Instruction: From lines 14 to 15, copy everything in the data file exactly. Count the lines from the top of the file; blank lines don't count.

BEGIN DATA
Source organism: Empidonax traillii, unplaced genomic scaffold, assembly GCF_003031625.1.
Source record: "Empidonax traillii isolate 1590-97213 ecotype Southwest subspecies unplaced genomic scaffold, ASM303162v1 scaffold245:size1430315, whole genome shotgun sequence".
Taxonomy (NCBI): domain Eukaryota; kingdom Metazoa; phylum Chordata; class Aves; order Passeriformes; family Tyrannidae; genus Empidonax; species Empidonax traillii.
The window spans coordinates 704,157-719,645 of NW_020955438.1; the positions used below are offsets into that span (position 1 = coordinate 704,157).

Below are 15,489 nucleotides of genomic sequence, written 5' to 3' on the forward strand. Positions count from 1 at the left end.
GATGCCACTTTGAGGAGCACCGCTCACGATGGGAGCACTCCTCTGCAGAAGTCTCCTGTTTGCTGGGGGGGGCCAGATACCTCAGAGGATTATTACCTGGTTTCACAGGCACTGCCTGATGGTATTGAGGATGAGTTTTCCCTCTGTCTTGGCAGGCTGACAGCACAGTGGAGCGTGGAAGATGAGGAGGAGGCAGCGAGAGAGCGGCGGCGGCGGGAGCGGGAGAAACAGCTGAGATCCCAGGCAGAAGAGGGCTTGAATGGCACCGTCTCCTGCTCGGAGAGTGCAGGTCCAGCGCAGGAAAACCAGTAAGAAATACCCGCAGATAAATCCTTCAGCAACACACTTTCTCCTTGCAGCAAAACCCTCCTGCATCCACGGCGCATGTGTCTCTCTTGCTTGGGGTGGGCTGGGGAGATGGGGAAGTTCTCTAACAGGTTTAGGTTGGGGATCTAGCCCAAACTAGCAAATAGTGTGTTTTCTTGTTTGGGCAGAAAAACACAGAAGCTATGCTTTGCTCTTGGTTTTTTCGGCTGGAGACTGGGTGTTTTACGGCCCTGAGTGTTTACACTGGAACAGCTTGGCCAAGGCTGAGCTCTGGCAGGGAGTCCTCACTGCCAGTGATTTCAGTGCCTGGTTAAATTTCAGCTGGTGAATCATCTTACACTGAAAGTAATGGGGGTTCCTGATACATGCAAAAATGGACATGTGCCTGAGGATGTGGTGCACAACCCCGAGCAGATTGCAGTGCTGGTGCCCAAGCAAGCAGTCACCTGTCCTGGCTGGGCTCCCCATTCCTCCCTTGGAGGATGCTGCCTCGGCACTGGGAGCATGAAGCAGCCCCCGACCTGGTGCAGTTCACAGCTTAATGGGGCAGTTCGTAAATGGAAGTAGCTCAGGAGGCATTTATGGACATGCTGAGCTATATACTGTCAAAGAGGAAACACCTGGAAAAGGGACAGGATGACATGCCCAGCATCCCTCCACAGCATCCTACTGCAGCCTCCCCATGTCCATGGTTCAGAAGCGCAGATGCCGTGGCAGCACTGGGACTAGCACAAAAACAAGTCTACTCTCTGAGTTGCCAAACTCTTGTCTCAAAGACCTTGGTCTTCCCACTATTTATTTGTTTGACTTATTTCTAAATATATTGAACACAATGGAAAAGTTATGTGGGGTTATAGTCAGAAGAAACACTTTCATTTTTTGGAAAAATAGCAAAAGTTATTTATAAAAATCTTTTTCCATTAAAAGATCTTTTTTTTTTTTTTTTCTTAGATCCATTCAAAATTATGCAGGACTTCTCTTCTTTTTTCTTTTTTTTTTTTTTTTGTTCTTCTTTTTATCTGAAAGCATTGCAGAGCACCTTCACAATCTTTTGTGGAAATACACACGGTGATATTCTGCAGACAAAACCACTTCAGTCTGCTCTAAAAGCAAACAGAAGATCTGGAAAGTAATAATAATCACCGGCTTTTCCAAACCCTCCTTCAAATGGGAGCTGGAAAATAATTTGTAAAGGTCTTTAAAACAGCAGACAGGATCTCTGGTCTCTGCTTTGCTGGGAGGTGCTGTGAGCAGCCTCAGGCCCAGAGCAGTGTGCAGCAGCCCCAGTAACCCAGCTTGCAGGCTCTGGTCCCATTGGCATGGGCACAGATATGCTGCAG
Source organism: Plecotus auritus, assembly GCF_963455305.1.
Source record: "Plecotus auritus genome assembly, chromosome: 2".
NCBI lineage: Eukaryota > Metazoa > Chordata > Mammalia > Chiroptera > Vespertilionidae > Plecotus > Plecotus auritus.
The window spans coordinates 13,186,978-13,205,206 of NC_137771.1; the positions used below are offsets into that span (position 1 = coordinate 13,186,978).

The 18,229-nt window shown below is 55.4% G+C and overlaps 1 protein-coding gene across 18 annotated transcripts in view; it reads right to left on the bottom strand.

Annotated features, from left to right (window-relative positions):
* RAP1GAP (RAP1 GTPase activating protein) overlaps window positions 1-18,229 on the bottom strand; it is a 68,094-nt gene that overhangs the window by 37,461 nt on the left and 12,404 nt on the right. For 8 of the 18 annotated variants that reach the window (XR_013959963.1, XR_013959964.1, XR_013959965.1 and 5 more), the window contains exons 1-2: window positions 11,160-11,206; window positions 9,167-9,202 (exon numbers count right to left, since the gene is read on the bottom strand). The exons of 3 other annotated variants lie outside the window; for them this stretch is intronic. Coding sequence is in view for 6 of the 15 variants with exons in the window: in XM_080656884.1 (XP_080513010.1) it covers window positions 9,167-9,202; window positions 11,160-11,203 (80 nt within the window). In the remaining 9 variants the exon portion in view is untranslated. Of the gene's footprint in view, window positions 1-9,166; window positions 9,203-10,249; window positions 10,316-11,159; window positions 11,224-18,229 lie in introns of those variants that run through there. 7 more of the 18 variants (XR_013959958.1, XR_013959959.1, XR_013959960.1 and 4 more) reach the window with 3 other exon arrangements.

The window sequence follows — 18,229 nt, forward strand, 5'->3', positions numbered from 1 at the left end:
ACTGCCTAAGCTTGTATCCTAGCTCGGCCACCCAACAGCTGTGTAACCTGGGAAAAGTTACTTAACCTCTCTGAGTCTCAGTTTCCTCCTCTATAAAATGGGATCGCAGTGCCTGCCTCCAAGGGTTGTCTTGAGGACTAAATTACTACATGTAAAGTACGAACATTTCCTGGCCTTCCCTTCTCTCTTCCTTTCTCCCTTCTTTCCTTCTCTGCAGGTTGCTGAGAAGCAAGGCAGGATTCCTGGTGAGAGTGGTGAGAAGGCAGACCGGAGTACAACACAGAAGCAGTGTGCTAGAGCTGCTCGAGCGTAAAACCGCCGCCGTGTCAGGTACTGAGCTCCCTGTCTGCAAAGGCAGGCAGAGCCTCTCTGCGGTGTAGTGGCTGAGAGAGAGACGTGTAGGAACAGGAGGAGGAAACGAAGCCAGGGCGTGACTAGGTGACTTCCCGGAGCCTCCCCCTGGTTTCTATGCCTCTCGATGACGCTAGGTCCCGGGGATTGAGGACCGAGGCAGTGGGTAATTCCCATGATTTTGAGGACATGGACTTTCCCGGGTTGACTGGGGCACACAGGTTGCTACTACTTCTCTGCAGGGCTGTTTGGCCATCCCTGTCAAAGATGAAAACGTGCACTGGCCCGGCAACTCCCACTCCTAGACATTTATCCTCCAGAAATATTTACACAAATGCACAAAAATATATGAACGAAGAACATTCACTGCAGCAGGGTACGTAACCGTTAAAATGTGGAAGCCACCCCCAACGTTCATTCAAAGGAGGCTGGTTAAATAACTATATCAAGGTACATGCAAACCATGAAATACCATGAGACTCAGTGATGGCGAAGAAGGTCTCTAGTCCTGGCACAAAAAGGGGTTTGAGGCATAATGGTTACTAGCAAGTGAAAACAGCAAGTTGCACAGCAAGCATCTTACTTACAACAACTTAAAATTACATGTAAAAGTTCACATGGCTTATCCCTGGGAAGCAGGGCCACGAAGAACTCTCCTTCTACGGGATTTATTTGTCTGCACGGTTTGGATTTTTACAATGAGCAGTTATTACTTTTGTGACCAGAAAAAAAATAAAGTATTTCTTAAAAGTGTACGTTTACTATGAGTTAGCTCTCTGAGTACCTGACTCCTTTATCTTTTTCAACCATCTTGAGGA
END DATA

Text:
The window sequence follows — 18,229 nt, forward strand, 5'->3', positions numbered from 1 at the left end:
ACTGCCTAAGCTTGTATCCTAGCTCGGCCACCCAACAGCTGTGTAACCTGGGAAAAGTTACTTAACCTCTCTGAGTCTCAGTTTCCTCCTCTATAAAATGGGATCGCAGTGCCTGCCTCCAAGGGTTGTCTTGAGGACTAAATTACTACATGTAAAGTACGAACATTTCCTGGCCTTCCCTTCTCTCTTCCTTTCTCCCTTCTTTCCTTCTCTGCAGGTTGCTGAGAAGCAAGGCAGGATTCCTGGTGAGAGTGGTGAGAAGGCAGACCGGAGTACAACACAGAAGCAGTGTGCTAGAGCTGCTCGAGCGTAAAACCGCCGCCGTGTCAGGTACTGAGCTCCCTGTCTGCAAAGGCAGGCAGAGCCTCTCTGCGGTGTAGTGGCTGAGAGAGAGACGTGTAGGAACAGGAGGAGGAAACGAAGCCAGGGCGTGACTAGGTGACTTCCCGGAGCCTCCCCCTGGTTTCTATGCCTCTCGATGACGCTAGGTCCCGGGGATTGAGGACCGAGGCAGTGGGTAATTCCCATGATTTTGAGGACATGGACTTTCCCGGGTTGACTGGGGCACACAGGTTGCTACTACTTCTCTGCAGGGCTGTTTGGCCATCCCTGTCAAAGATGAAAACGTGCACTGGCCCGGCAACTCCCACTCCTAGACATTTATCCTCCAGAAATATTTACACAAATGCACAAAAATATATGAACGAAGAACATTCACTGCAGCAGGGTACGTAACCGTTAAAATGTGGAAGCCACCCCCAACGTTCATTCAAAGGAGGCTGGTTAAATAACTATATCAAGGTACATGCAAACCATGAAATACCATGAGACTCAGTGATGGCGAAGAAGGTCTCTAGTCCTGGCACAAAAAGGGGTTTGAGGCATAATGGTTACTAGCAAGTGAAAACAGCAAGTTGCACAGCAAGCATCTTACTTACAACAACTTAAAATTACATGTAAAAGTTCACATGGCTTATCCCTGGGAAGCAGGGCCACGAAGAACTCTCCTTCTACGGGATTTATTTGTCTGCACGGTTTGGATTTTTACAATGAGCAGTTATTACTTTTGTGACCAGAAAAAAAATAAAGTATTTCTTAAAAGTGTACGTTTACTATGAGTTAGCTCTCTGAGTACCTGACTCCTTTATCTTTTTCAACCATCTTGAGGA